Tuesday, August 9

Canadian dollar weakens as GDP undershoots expectations

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TORONTO — The Canadian dollar weakened

against its broadly stronger US counterpart on Friday as oil

prices fell and domestic data showed that economic growth likely

flatlined in September.

The loonie was trading 0.4% lower at 1.2389 to the

greenback, or 80.72 US cents. The currency traded in a range

of 1.2329 to 1.2392 and was on track to dip 0.2% for the week.

A preliminary estimate from Statistics Canada showed that

GDP was unchanged in September following a weaker-than-expected

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gain of 0.4% in August. Economists had expected a gain of 0.7%.

Third-quarter annualized GDP likely rose 1.9%, Statistics

Canada said. That would be much less than the Bank of Canada

forecast at a policy announcement on Wednesday.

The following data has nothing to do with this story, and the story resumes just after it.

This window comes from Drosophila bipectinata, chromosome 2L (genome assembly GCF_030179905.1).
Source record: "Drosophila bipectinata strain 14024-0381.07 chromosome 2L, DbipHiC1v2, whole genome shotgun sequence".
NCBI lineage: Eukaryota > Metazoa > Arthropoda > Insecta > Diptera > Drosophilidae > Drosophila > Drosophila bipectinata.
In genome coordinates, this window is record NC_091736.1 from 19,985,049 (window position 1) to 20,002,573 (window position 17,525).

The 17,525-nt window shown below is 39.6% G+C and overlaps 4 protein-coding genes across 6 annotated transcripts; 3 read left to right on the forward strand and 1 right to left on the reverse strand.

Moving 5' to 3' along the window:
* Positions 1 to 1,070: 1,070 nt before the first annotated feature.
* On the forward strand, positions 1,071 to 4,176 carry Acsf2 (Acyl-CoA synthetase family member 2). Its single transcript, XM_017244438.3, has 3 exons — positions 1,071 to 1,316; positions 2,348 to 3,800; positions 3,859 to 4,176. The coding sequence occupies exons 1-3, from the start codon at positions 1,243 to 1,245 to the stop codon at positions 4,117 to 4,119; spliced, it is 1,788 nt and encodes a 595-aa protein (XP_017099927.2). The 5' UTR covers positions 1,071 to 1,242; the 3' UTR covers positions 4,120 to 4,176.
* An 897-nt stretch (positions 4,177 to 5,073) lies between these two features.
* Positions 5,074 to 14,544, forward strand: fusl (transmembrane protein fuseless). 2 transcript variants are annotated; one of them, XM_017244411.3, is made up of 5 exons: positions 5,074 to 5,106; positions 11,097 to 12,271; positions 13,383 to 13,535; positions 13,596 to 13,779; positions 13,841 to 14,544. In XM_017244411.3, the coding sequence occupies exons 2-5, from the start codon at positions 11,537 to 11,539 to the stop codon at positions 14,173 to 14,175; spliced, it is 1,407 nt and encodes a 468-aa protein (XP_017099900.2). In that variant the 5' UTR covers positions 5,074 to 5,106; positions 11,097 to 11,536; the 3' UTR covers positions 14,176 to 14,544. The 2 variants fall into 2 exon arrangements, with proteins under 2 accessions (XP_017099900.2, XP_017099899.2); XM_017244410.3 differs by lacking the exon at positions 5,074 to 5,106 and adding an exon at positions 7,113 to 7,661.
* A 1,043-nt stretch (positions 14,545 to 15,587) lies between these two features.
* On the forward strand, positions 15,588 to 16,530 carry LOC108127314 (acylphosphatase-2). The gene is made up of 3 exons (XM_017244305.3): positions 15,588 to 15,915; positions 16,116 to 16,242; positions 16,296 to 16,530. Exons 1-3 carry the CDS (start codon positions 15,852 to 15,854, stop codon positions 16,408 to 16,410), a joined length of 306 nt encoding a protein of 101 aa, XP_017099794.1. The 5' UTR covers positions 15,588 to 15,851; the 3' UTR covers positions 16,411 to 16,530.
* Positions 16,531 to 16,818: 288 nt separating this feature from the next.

The central bank’s surprise warning about an early interest

rate lift-off could douse a housing boom fueled by cheap debt.

The price of oil, one of Canada’s major exports, fell as

rising US inventories and the prospect of more Iranian exports

countered expectations that OPEC and its allies will keep supply


US crude prices declined 1.3% to $81.77 a barrel,

while the US dollar gained ground against a basket of major

currencies as the European Central Bank’s dovish tone at a

policy meeting on Thursday weighed on the euro.

Canadian government bond yields were higher across the

curve, tracking the move in US Treasuries.

The 10-year was up 1.4 basis points at 1.687%,

after touching on Thursday its highest intraday level since

December 2019 at 1.729%.

(Reporting by Fergal Smith; Editing by Andrea Ricci)